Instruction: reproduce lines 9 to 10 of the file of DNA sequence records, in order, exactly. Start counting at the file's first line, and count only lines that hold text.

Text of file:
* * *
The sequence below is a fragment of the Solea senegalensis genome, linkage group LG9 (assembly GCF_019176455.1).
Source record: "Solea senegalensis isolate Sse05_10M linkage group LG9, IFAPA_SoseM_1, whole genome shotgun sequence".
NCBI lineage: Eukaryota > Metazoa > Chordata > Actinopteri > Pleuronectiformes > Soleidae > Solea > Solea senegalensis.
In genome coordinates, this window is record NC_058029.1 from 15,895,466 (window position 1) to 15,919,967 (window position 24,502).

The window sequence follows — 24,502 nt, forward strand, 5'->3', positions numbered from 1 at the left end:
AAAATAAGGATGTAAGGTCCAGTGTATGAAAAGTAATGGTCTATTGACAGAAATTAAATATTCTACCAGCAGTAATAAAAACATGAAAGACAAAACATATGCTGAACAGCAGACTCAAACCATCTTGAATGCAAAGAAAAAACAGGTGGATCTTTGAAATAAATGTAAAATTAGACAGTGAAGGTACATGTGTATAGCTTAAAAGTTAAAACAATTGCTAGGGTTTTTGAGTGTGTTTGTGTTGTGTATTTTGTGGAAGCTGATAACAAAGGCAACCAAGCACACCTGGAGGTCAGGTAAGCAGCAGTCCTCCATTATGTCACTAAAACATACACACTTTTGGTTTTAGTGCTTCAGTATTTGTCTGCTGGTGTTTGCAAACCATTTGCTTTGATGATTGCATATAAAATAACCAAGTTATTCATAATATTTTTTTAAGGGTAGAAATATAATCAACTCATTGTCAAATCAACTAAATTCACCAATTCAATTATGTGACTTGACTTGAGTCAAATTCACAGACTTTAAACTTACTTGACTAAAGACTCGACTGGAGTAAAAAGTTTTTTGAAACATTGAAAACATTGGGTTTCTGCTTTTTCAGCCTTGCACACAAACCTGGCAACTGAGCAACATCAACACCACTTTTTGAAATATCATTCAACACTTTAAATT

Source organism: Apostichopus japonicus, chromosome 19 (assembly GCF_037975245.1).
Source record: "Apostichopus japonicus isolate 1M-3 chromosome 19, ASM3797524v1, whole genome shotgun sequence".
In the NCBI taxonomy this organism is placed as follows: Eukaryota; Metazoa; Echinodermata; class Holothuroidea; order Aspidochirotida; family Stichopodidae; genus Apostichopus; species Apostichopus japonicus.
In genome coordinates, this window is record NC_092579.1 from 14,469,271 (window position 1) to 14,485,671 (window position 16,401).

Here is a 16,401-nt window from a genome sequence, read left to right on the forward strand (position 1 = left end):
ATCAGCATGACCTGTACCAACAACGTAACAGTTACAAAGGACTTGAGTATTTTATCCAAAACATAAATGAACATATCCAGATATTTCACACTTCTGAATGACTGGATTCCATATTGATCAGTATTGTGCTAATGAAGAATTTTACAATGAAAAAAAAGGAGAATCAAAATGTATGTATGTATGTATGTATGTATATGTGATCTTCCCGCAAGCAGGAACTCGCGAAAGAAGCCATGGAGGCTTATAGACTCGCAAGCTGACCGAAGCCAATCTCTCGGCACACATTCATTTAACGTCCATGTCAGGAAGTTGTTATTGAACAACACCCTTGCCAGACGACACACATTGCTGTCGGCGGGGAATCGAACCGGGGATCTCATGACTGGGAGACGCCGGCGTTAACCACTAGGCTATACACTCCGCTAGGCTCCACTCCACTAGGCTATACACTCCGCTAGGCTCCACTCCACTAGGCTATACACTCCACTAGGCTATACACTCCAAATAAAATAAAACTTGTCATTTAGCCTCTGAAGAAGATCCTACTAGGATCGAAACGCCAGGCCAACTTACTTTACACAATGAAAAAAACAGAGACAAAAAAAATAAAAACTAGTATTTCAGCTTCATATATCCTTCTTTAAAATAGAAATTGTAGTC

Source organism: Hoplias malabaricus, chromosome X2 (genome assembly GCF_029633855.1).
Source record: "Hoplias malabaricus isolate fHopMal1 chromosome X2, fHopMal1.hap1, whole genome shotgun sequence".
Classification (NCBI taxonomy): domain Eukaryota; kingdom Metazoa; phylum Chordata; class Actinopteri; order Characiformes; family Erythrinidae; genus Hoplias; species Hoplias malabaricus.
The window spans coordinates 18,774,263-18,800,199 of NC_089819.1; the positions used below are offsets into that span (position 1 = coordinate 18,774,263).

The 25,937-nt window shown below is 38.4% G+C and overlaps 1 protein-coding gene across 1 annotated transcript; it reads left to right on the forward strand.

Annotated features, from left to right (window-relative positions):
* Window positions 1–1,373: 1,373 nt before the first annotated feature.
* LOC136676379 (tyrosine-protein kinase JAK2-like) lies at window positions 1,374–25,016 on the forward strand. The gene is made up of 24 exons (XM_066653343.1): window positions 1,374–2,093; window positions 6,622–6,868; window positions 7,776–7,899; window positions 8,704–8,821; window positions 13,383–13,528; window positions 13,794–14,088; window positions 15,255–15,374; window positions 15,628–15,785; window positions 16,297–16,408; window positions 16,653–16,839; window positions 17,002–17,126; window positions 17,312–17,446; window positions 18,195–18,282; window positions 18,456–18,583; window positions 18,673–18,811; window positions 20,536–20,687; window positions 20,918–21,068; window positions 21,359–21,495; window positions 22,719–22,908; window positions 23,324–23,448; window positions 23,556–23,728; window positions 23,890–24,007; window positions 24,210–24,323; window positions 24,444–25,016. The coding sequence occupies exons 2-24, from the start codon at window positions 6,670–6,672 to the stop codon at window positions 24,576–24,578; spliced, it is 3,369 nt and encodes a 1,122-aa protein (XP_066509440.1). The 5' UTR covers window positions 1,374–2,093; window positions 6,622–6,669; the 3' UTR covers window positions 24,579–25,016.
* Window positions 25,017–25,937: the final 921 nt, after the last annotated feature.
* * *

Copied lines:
In the NCBI taxonomy this organism is placed as follows: Eukaryota; Metazoa; Echinodermata; class Holothuroidea; order Aspidochirotida; family Stichopodidae; genus Apostichopus; species Apostichopus japonicus.
In genome coordinates, this window is record NC_092579.1 from 14,469,271 (window position 1) to 14,485,671 (window position 16,401).